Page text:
◦ Experiential avoidance
Fusion

Our thoughts dominate our behavior
◦ In ACT, we might say “you’re being pushed
around by your thoughts” or, “the thoughts are
telling you what to do”

How workable are the thoughts?
◦ Does the thought help client move toward a
better life?
◦ No attempt in ACT to change one’s thoughts
Experiential Avoidance
Trying to get rid of or escape from
unwanted experiences
 Higher experiential avoidance is
associated with higher levels of substance
abuse (Hayes et al, 2004)
 Must help the client get in touch with the
cost and futility of experiential avoidance

Mantra of ACT
A Accept one’s thoughts and feelings; be
present
 C Choose a valued direction
 T Take action

ACT for Substance Abuse
Treatment?
Sit in kindness with the uncertainty of
recovery
 Accept your life as it is – but also how it
may become
 Find strength in the things that really
matter to you
 Commit to act in the present moment
 Learn how a change of perspective can
help you see yourself with fresh eyes

Wilson, 2012
Mindfulness
Paying attention in a particular way: on
purpose, in the present moment, nonjudgmentally
 Curiosity and openness, even to a difficult
moment (better than running from it or
fighting it or using over it)
 Helps to develop a detached relationship
to thoughts and feelings
 Shift from “impulsive reacting” to “skillful
responding”

Six Core Processes of ACT
Defusion
 Acceptance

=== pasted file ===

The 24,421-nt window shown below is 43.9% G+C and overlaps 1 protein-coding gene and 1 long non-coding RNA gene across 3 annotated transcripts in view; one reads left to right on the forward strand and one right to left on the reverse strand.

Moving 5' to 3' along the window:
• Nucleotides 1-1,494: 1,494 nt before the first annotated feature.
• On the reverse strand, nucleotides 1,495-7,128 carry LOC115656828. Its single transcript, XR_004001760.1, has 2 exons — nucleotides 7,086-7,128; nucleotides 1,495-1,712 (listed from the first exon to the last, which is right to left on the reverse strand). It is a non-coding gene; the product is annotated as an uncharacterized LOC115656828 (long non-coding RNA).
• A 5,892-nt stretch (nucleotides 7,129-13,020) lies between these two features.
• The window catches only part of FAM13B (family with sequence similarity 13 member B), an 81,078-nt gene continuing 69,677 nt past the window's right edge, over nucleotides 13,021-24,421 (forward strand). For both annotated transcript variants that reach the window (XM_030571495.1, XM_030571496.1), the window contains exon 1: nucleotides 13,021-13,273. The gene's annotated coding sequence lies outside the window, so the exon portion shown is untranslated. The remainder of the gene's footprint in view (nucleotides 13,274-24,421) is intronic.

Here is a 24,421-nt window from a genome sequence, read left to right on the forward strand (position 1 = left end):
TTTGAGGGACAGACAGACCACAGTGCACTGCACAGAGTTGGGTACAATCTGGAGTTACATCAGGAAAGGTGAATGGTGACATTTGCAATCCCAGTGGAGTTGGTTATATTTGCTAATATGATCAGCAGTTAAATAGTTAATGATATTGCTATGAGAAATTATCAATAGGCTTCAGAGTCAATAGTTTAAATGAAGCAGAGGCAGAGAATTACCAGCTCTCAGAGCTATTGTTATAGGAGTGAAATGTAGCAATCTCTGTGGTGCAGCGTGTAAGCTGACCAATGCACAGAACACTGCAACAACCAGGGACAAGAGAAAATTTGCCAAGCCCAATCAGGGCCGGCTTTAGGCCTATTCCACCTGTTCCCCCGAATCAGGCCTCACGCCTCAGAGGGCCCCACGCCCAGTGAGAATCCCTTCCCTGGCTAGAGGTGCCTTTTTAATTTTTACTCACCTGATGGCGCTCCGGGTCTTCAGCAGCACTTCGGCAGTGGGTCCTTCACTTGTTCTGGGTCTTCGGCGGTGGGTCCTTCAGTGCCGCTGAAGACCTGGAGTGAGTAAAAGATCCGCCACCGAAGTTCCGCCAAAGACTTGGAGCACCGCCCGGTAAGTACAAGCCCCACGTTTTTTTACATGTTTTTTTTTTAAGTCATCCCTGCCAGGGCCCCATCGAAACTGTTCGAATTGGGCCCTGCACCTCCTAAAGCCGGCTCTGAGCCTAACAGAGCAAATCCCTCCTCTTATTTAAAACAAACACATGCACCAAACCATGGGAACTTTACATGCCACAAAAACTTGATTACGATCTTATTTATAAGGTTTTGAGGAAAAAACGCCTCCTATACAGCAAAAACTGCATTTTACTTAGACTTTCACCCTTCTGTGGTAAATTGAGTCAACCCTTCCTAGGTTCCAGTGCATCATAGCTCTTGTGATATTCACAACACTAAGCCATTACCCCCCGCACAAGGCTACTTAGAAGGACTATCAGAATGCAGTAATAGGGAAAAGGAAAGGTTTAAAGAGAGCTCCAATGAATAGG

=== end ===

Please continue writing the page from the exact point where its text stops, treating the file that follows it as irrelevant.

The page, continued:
 Contact with the present moment
 Self-as-Context
 Values
 Committed Action

Defusion
 Fusion
means getting caught up in our thoughts
and allowing them to dominate our behavior
 Rules
 Reasons
 Judgments
 Defusion
means separating or distancing from our
thoughts, letting them come and go, rather than
being caught up in them
 Noticing thoughts rather than being caught up in
thoughts
 Letting thoughts come and go rather than holding on
to them
Getting to Defusion
 Begin
to notice your thoughts
 “So, what’s your mind telling you now?”
 “And what does your ‘thinking self ’ have to say about
that?”
 Next, look
at workability of your thoughts
 “So, is that a helpful thought? If you hold on tightly to it,
does it help you deal with the situation differently?”
 “If you let that thought tell you what to do, will it take you
in the direction of a rich, full, and meaningful life, or in the
direction of being stuck and suffering?”
 Notice
when you are fused or defused with your
thoughts
 “So, right now, how caught up are you in that thought?”
Acceptance



Not the same as approval, tolerance, or even
liking something
Accept if and when doing so enables us to act on
our values
Is a process, not a technique